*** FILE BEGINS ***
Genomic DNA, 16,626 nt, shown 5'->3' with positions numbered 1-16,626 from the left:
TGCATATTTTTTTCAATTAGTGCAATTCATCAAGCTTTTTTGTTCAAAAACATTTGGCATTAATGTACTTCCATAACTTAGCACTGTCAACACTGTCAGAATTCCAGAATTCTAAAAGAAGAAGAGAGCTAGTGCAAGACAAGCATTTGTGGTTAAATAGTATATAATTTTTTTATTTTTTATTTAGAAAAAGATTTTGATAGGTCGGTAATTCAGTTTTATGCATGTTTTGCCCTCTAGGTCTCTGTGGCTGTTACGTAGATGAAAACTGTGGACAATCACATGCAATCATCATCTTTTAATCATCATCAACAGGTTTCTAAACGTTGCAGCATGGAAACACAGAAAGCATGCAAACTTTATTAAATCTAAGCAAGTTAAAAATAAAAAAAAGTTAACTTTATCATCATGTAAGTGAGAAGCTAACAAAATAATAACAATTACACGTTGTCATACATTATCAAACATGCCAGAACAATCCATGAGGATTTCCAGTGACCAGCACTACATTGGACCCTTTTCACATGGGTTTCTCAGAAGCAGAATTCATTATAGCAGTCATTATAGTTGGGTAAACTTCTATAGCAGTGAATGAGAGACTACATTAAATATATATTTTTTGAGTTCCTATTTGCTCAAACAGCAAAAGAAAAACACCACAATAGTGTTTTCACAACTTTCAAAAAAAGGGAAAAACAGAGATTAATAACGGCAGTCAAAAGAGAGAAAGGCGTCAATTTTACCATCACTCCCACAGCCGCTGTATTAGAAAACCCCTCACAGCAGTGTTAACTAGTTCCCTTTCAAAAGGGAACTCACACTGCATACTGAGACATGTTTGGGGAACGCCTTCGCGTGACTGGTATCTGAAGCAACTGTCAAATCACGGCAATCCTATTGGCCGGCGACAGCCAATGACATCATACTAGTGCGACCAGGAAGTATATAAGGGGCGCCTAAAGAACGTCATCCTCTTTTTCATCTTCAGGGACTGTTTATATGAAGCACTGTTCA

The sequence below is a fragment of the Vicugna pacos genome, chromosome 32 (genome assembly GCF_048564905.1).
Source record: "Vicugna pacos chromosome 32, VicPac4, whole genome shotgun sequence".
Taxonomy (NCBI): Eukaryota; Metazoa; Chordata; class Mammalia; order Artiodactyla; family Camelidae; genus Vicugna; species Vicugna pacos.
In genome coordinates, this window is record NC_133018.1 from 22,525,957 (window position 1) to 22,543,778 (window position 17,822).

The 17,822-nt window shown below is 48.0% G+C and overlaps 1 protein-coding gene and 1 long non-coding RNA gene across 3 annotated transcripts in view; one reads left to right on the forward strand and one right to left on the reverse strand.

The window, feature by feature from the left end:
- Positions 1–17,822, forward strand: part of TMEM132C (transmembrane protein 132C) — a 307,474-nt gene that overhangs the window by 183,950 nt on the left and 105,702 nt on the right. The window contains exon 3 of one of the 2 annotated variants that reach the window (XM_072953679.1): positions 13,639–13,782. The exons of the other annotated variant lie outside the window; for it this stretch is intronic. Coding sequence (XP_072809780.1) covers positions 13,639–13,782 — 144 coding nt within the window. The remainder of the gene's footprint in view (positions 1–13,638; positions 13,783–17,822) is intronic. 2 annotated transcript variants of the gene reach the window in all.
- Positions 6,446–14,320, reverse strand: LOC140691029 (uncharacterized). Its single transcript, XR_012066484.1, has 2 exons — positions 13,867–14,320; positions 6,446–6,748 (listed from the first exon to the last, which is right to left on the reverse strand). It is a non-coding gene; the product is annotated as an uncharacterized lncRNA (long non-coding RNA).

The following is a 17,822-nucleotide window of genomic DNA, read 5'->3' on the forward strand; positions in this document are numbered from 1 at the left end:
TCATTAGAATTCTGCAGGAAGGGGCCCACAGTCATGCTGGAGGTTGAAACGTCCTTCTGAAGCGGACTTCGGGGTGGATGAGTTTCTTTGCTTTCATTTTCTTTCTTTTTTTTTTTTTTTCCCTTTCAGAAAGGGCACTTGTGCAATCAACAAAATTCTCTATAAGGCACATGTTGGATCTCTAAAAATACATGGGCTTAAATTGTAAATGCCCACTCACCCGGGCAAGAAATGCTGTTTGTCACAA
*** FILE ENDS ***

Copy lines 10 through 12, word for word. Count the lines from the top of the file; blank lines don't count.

- Positions 6,446–14,320, reverse strand: LOC140691029 (uncharacterized). Its single transcript, XR_012066484.1, has 2 exons — positions 13,867–14,320; positions 6,446–6,748 (listed from the first exon to the last, which is right to left on the reverse strand). It is a non-coding gene; the product is annotated as an uncharacterized lncRNA (long non-coding RNA).

The following is a 17,822-nucleotide window of genomic DNA, read 5'->3' on the forward strand; positions in this document are numbered from 1 at the left end:
TCATTAGAATTCTGCAGGAAGGGGCCCACAGTCATGCTGGAGGTTGAAACGTCCTTCTGAAGCGGACTTCGGGGTGGATGAGTTTCTTTGCTTTCATTTTCTTTCTTTTTTTTTTTTTTTCCCTTTCAGAAAGGGCACTTGTGCAATCAACAAAATTCTCTATAAGGCACATGTTGGATCTCTAAAAATACATGGGCTTAAATTGTAAATGCCCACTCACCCGGGCAAGAAATGCTGTTTGTCACAA